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Zorzal Terroir Unico Pinot Noir 2014

Pinot Noir from Mendoza, Argentina
  • RP90
13.4% ABV
  • JS91
  • RP91
  • RP91
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13.4% ABV

Winemaker Notes

This hand harvested, single vineyard from Gualtallary is 100% Pinot Noir and is completely un-oaked to let the fruit driven quality of the wine shine. Bright red fruits, predominantly raspberry, jump out of the glass with gamey notes, cola, dried leaves, and forest floor. The mouthfeel is rich, soft, and supple with light tannin and medium acidity. The chalky soil comes through in the long finish, great with or without food.

Critical Acclaim

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RP 90
Robert Parker's Wine Advocate
A partial amount of whole clusters were used in the fermentation of the 2014 Terroir Único Pinot Noir. It fermented in cement vats with indigenous yeasts. The aim with the Terroir Único line is to show the expression of the chalky soils of Gualtallary through the naked varietal so the wines never see any oak. The blend comes from three different vineyards with different soils and altitudes (1,00 to 1,450 meters) that each ripen at different times. Light ruby-colored, with aromas of roses and raspberries, this is very pure, perfumed and intoxicating. The wine matured in concrete vats until bottling. The palate is medium-bodied, with very good freshness. It is fluid, easy to drink (the maceration is not very long) and finishes with a chalky note. This is a bargain Pinot from Gualtallary.
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Zorzal

Zorzal

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Zorzal, Mendoza, Argentina
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Founded in 2007, Zorzal is devoted to the production of luxury wines. In 2008, the winery completed production under contract, and in 2009, completed the first vintage on new state-of-the-art equipment.

The highest winery in Mendoza, Zorzal sits on a 70 hectare parcel (175 acres) of prime land in the heard of one of the finest wine growing regions in the world: the Uco Valley, 130 miles south of the city of Mendoza. Zorzal is a collaboration of Argentine owners and operators and Canadian investors.

By far the largest and best-known winemaking province in Argentina, Mendoza is responsible for over 70% of the country’s enological output. Set in the eastern foothills of the Andes Mountains, the climate is dry and continental, presenting relatively few challenges for viticulturists during the growing season. Mendoza, divided into several distinctive sub-regions, including Luján de Cuyo and the Uco Valley, is the source of some of the country’s finest wines.

For many wine lovers, Mendoza is practically synonymous with Malbec. Originally a Bordelaise variety brought to Argentina by the French in the mid-1800s, here it found success and renown that it never knew in its homeland where a finicky climate gives mixed results. Cabernet Sauvignon, Syrah, Merlot and Pinot Noir are all widely planted here as well (and sometimes even blended with each other or Malbec). Mendoza's main white varieties include Chardonnay, Torrontés, Sauvignon Blanc and Sémillon.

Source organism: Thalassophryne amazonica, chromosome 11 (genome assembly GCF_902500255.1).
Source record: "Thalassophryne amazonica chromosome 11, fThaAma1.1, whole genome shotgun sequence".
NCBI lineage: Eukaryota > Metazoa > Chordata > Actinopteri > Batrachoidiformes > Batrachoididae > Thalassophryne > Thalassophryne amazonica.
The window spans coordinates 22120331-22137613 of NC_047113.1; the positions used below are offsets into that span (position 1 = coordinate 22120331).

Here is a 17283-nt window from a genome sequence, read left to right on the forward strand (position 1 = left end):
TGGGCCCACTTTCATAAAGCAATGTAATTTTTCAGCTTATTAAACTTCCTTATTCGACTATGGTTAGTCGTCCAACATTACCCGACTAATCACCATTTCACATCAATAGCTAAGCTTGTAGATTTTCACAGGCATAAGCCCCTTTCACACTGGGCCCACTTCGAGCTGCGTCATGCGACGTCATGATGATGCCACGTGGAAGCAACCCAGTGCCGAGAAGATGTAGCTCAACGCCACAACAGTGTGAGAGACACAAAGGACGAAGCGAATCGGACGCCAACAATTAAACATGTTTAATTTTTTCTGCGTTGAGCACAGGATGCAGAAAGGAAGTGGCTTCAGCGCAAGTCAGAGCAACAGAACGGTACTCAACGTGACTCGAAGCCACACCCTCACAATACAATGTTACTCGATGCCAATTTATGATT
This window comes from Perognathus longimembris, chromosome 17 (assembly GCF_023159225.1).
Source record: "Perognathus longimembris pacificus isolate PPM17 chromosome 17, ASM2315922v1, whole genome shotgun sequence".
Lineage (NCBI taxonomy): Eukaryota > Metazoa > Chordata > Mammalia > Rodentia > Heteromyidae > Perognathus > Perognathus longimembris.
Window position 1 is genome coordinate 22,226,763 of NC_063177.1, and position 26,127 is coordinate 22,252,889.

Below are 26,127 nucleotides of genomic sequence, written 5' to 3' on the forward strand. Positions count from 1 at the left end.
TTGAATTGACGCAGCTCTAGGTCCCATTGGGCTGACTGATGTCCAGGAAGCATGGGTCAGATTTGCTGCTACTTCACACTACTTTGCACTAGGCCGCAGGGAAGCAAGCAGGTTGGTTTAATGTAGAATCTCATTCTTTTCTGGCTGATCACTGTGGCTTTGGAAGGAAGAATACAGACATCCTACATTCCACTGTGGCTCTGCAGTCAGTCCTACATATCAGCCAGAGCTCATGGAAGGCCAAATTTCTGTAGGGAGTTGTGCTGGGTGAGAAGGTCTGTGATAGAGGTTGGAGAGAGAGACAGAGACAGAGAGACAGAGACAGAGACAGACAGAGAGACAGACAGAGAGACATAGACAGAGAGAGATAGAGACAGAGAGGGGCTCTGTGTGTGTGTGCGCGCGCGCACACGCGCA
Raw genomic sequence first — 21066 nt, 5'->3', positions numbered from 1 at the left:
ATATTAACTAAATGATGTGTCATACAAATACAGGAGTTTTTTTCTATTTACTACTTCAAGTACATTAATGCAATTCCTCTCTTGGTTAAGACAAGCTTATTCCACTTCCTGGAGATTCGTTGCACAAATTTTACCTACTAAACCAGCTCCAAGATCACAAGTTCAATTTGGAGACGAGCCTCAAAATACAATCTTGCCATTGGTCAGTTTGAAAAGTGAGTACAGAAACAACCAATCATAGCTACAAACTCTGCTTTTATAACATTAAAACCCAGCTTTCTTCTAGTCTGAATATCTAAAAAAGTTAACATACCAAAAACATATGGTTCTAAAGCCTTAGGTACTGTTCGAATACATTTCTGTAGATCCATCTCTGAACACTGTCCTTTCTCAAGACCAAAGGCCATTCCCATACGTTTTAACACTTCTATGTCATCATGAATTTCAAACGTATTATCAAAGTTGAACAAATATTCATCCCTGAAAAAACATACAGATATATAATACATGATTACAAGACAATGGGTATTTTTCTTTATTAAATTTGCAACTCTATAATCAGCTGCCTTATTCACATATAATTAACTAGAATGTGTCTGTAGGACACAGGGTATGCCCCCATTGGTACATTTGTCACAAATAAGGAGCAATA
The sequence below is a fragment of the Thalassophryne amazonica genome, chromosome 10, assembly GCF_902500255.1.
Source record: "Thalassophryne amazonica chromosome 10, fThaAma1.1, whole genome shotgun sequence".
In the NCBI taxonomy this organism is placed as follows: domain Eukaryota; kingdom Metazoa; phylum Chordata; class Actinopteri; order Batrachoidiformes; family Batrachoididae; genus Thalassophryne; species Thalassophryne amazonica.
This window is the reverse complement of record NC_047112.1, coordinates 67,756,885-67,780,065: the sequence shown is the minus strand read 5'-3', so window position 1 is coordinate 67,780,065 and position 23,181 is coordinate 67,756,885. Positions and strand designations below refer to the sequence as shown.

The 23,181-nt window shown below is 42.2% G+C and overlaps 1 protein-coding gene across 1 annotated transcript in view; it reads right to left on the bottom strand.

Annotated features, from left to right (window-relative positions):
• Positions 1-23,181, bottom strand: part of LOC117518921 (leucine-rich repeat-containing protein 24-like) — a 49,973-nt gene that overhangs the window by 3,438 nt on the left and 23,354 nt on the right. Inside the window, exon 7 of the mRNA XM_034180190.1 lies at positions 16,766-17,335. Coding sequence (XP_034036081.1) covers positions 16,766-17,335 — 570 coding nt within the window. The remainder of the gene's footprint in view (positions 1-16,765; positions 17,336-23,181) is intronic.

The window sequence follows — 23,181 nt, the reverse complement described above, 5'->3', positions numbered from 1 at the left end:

Pinot Noir

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One of the most finicky yet rewarding grapes to grow, Pinot Noir is a labor of love for many. However, the greatest red wines of Burgundy prove that it is unquestionably worth the effort. In fact, it is the only red variety permitted in Burgundy. Highly reflective of its terroir, Pinot Noir prefers calcareous soils and a cool climate, requires low yields to achieve high quality and demands a lot of attention in the vineyard and winery. It retains even more glory as an important component of Champagne as well as on its own in France’s Loire Valley and Alsace regions. This sensational grape enjoys immense international success, most notably growing in Oregon, California and New Zealand with smaller amounts in Chile, Germany (as Spätburgunder) and Italy (as Pinot Nero).

In the Glass

Pinot Noir is all about red fruit—strawberry, raspberry and cherry with some heftier styles delving into the red or purple plum and in the other direction, red or orange citrus. It is relatively pale in color with soft tannins and a lively acidity. With age (of which the best examples can handle an astounding amount) it can develop hauntingly alluring characteristics of fresh earth, savory spice, dried fruit and truffles.

Perfect Pairings

Pinot’s healthy acidity cuts through the oiliness of pink-fleshed fish like salmon and tuna but its mild mannered tannins give it enough structure to pair with all sorts of poultry: chicken, quail and especially duck. As the namesake wine of Boeuf Bourguignon, Pinot noir has proven it isn’t afraid of beef. California examples work splendidly well with barbecue and Pinot Noir is also vegetarian-friendly—most notably with any dish that features mushrooms.

Sommelier Secret

For administrative purposes, the region of Beaujolais is often included in Burgundy. But it is extremely different in terms of topography, soil and climate, and the important red grape here is ultimately Gamay, not Pinot noir. Truth be told, there is a tiny amount of Gamay sprinkled around the outlying parts of Burgundy (mainly in Maconnais) but it isn’t allowed with any great significance and certainly not in any Village or Cru level wines. So "red Burgundy" still necessarily refers to Pinot noir.

SOU898431_2014 Item# 332622